Open Access Open Access  Restricted Access Subscription or Fee Access

A case report of sweating caused by hydromorphone

Lauren E. Bode, PharmD, BCPS


Thermoregulatory control of shivering and sweating is a complex process that can be affected by centrally acting medications. Opioids, in particular fentanyl and methadone, have been associated with sweating, but it remains a relatively rare occurrence in clinical practice. Under-recognition of this medication side-effect may lead to patient discomfort as well as a potentially unnecessary work-up to determine the etiology of the sweating. Here, we discuss severe sweating caused by hydromorphone that resolved upon the medication's discontinuation.


opioid analgesics, sweating, thermoregulation

Full Text:



Cheshire WP, Fealey RD: Drug-induced hyperhidrosis and hypohidrosis: Incidence, prevention and management. Drug Saf. 2008; 31(2): 109-126.

Vinit J, Devilliers H, Audia S, et al.: [Excessive sweating related to hydromorphone]. Rev Med Interne. 2009; 30(2): 190-191.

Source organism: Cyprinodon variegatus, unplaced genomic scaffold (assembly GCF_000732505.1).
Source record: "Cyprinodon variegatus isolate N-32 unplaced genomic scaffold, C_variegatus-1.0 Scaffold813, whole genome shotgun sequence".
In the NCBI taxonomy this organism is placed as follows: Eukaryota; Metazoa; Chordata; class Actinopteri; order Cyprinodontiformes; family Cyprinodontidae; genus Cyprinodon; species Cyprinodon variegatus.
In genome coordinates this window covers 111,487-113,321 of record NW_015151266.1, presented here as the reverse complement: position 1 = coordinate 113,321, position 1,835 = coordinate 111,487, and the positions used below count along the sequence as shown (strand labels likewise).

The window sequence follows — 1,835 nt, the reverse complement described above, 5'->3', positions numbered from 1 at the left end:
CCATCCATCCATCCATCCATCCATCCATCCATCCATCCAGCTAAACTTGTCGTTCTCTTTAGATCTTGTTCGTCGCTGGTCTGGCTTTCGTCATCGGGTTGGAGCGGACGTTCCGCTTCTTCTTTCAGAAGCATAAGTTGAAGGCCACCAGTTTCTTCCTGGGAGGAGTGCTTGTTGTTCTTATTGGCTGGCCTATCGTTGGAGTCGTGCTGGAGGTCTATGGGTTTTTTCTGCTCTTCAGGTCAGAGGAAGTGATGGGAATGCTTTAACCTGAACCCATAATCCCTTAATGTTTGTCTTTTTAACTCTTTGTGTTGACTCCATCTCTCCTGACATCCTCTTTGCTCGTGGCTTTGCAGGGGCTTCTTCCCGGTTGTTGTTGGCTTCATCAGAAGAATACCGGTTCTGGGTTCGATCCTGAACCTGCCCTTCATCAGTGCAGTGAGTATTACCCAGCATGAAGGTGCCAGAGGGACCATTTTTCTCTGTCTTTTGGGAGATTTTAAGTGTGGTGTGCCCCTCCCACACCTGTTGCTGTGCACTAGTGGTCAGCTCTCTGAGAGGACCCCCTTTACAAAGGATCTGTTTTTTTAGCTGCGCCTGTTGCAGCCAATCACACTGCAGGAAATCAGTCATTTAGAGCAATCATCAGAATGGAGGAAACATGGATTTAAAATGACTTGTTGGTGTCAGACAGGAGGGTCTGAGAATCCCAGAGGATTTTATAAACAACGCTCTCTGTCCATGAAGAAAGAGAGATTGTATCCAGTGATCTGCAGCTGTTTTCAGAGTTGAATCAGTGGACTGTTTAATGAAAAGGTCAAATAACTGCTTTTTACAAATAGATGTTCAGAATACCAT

Yaffe GJ, Strelinger RW, Parwatikar S: Physical symptom complaints of patients on methadone maintenance. Proc Natl Conf Methadone Treat. 1973; 1: 507-514.

Shah S: Resolution of sweating after switching from transdermal fentanyl to oral morphine sulphate. Palliat Med. 2006; 20(3): 222.

Sayyid SS, Jabbour DG, Baraka AS: Hypothermia and excessive sweating following intrathecal morphine in a parturient undergoing cesarean delivery. Reg Anesth Pain Med. 2003; 28(2): 140-143.

Ikeda T, Kurz A, Sessler DI, et al.: The effect of opioids on thermoregulatory responses in humans and the special anti-shivering action of meperidine. Ann N Y Acad Sci. 1997; 813: 792-798.

Cagnacci A, Melis GB, Soldani R, et al.: Regulation of body temperature in postmenopausal women: Interactions between bromocriptine and the endogenous opioid system. Life Sci. 1989; 44(19): 1395-1402.



  • There are currently no refbacks.